Friday, May 9, 2008

Obama's "Substance" And Lawyers' Subsistence

The Courier-Journal today reprints yesterday's editorial from The Washington Post that praises Senator Barack Obama's "appealing but also insubstantial" phrases on the campaign trail but notes that "as Obama moves into general-election mode, whether and how he adds substance will be key."

One thing that should be evident from Obama's list of contributors is that his "substance", if ever articulated, will translate into more intrusive regulation of our lives by Washington, D.C. bureaucrats. That should be clear from this month's issue of The American Lawyer, which includes not only a scorecard of lawyer contributors to Obama and Senators Hillary Clinton and John McCain, but also its annual AmLaw 100 list of the biggest and most profitable law firms in the country.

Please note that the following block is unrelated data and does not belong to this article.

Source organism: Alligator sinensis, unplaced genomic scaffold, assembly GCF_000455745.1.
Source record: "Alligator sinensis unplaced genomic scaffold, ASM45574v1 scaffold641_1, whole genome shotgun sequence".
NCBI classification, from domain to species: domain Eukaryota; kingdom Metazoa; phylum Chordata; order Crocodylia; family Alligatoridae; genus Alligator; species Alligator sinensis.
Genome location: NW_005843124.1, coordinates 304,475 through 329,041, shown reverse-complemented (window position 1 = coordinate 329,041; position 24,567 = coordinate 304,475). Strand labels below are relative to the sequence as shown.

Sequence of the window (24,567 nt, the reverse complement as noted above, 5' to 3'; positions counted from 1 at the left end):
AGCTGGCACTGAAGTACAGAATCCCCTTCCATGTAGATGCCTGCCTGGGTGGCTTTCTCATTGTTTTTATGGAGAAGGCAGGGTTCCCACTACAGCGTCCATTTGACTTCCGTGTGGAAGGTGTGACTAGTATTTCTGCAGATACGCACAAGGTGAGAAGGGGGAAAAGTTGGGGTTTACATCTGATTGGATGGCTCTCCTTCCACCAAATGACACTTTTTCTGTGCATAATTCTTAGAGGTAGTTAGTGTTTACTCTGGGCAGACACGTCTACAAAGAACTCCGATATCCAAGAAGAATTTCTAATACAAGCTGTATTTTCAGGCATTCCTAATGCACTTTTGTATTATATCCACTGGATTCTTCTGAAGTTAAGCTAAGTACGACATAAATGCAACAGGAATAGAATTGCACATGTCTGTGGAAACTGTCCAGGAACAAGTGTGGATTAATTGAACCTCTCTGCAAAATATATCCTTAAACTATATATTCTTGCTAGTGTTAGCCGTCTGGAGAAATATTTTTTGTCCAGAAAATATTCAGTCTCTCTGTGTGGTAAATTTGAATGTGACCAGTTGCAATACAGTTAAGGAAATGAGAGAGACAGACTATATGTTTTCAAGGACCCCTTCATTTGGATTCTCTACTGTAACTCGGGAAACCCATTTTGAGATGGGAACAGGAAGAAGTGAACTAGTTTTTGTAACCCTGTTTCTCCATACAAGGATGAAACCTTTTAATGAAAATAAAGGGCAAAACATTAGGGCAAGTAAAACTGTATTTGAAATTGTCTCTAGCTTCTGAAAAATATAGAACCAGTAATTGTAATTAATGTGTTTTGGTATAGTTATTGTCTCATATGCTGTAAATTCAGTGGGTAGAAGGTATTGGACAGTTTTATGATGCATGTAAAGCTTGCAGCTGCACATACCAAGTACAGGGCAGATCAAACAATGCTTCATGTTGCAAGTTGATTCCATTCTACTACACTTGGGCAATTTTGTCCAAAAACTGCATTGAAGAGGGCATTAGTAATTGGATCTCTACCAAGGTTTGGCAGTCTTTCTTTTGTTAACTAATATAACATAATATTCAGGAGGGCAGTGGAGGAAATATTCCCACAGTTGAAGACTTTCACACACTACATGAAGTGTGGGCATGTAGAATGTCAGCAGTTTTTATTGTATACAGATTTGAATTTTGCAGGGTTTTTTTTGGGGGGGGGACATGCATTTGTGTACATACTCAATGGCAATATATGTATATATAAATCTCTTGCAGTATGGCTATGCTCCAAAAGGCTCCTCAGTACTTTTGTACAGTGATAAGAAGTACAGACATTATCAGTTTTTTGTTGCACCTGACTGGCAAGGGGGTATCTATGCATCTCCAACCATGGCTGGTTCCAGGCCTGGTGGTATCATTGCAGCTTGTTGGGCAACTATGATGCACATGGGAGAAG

First, the list of contributors from big law firms tilts dramatically in favor of Obama (and Clinton) over McCain. Of the twenty major firms analyzed from data provided by the Center for Responsive Politics, 1,794 lawyers had contributed to Obama, 1,282 lawyers had donated to Clinton, and only 356 had given to McCain.

Second, Obama supporters come from law firms that perform immensely profitable work. For example, Obama's former law firm -- Sidley Austin, based in Chicago -- has the most lawyers who contributed to Obama: 217 (compared to 63 Clinton donors and 10 McCain donors). Last year Sidley Austin's profits per partner were $1,380,000.00. Or consider New York-based Skadden, Arps, where 170 attorneys donated to Obama, 113 to Clinton and only 26 to McCain: Skadden's profits per partner were $2,280,000.00.

We are not suggesting that the lawyers at these big firms have not honestly earned what they take home. But given how intelligent lawyers are (or at least think that they are), one would expect them to donate to the candidate who the lawyers think has their best interests in mind. The devil may be in the details of Obama's new government regulations -- if he ever reveals their "substance" as WaPo would like -- but rest assured lawyers will be well employed to interpret and litigate them.

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